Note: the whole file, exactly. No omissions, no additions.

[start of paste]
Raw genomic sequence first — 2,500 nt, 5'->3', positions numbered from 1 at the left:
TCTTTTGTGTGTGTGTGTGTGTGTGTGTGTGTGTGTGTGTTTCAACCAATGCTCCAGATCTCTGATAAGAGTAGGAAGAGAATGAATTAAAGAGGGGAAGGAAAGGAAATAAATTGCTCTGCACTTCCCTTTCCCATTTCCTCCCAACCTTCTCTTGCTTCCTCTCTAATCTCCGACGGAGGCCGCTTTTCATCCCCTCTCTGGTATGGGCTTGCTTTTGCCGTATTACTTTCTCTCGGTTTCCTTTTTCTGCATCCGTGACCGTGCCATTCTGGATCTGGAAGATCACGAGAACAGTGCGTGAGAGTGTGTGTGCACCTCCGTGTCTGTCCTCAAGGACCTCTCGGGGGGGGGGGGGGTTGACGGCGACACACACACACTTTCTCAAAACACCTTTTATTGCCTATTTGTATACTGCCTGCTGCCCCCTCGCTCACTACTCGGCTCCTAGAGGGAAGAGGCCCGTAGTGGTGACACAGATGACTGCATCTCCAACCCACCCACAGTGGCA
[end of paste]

Raw genomic sequence first — 2,500 nt, 5'->3', positions numbered from 1 at the left:
TCTTTTGTGTGTGTGTGTGTGTGTGTGTGTGTGTGTGTGTTTCAACCAATGCTCCAGATCTCTGATAAGAGTAGGAAGAGAATGAATTAAAGAGGGGAAGGAAAGGAAATAAATTGCTCTGCACTTCCCTTTCCCATTTCCTCCCAACCTTCTCTTGCTTCCTCTCTAATCTCCGACGGAGGCCGCTTTTCATCCCCTCTCTGGTATGGGCTTGCTTTTGCCGTATTACTTTCTCTCGGTTTCCTTTTTCTGCATCCGTGACCGTGCCATTCTGGATCTGGAAGATCACGAGAACAGTGCGTGAGAGTGTGTGTGCACCTCCGTGTCTGTCCTCAAGGACCTCTCGGGGGGGGGGGGGGTTGACGGCGACACACACACACTTTCTCAAAACACCTTTTATTGCCTATTTGTATACTGCCTGCTGCCCCCTCGCTCACTACTCGGCTCCTAGAGGGAAGAGGCCCGTAGTGGTGACACAGATGACTGCATCTCCAACCCACCCACAGTGGCA